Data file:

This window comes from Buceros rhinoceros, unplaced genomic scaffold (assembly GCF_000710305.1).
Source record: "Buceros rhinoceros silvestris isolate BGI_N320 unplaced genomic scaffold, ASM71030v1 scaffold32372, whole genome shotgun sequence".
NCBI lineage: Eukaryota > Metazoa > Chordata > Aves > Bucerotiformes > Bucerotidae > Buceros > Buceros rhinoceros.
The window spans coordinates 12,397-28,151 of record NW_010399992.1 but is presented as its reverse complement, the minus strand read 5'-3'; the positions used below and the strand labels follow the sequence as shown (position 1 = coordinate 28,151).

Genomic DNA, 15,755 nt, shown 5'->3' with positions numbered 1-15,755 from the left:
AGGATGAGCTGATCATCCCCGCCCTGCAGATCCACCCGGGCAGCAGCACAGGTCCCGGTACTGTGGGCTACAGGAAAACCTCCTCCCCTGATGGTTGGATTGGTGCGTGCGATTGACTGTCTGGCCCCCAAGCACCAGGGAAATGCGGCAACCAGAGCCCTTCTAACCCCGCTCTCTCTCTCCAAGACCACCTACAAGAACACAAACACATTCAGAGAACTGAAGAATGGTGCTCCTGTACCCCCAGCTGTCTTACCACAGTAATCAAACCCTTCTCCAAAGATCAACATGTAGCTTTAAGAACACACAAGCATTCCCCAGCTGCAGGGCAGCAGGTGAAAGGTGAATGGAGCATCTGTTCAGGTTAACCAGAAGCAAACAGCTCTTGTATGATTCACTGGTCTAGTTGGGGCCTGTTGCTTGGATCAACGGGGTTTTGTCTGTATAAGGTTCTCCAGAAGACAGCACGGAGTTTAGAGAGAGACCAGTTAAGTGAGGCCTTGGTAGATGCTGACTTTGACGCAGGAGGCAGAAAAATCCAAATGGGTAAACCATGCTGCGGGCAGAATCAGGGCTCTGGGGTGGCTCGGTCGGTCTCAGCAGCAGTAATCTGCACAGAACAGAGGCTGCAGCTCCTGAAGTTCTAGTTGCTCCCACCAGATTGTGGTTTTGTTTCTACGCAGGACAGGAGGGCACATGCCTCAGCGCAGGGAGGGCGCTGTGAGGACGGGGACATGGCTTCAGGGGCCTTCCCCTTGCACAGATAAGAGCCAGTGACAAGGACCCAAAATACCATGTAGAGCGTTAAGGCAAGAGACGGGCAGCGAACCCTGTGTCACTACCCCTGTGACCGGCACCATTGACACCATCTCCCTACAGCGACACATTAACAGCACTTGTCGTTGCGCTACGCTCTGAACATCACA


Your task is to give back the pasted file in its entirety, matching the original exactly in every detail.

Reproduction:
This window comes from Buceros rhinoceros, unplaced genomic scaffold (assembly GCF_000710305.1).
Source record: "Buceros rhinoceros silvestris isolate BGI_N320 unplaced genomic scaffold, ASM71030v1 scaffold32372, whole genome shotgun sequence".
NCBI lineage: Eukaryota > Metazoa > Chordata > Aves > Bucerotiformes > Bucerotidae > Buceros > Buceros rhinoceros.
The window spans coordinates 12,397-28,151 of record NW_010399992.1 but is presented as its reverse complement, the minus strand read 5'-3'; the positions used below and the strand labels follow the sequence as shown (position 1 = coordinate 28,151).

Genomic DNA, 15,755 nt, shown 5'->3' with positions numbered 1-15,755 from the left:
AGGATGAGCTGATCATCCCCGCCCTGCAGATCCACCCGGGCAGCAGCACAGGTCCCGGTACTGTGGGCTACAGGAAAACCTCCTCCCCTGATGGTTGGATTGGTGCGTGCGATTGACTGTCTGGCCCCCAAGCACCAGGGAAATGCGGCAACCAGAGCCCTTCTAACCCCGCTCTCTCTCTCCAAGACCACCTACAAGAACACAAACACATTCAGAGAACTGAAGAATGGTGCTCCTGTACCCCCAGCTGTCTTACCACAGTAATCAAACCCTTCTCCAAAGATCAACATGTAGCTTTAAGAACACACAAGCATTCCCCAGCTGCAGGGCAGCAGGTGAAAGGTGAATGGAGCATCTGTTCAGGTTAACCAGAAGCAAACAGCTCTTGTATGATTCACTGGTCTAGTTGGGGCCTGTTGCTTGGATCAACGGGGTTTTGTCTGTATAAGGTTCTCCAGAAGACAGCACGGAGTTTAGAGAGAGACCAGTTAAGTGAGGCCTTGGTAGATGCTGACTTTGACGCAGGAGGCAGAAAAATCCAAATGGGTAAACCATGCTGCGGGCAGAATCAGGGCTCTGGGGTGGCTCGGTCGGTCTCAGCAGCAGTAATCTGCACAGAACAGAGGCTGCAGCTCCTGAAGTTCTAGTTGCTCCCACCAGATTGTGGTTTTGTTTCTACGCAGGACAGGAGGGCACATGCCTCAGCGCAGGGAGGGCGCTGTGAGGACGGGGACATGGCTTCAGGGGCCTTCCCCTTGCACAGATAAGAGCCAGTGACAAGGACCCAAAATACCATGTAGAGCGTTAAGGCAAGAGACGGGCAGCGAACCCTGTGTCACTACCCCTGTGACCGGCACCATTGACACCATCTCCCTACAGCGACACATTAACAGCACTTGTCGTTGCGCTACGCTCTGAACATCACA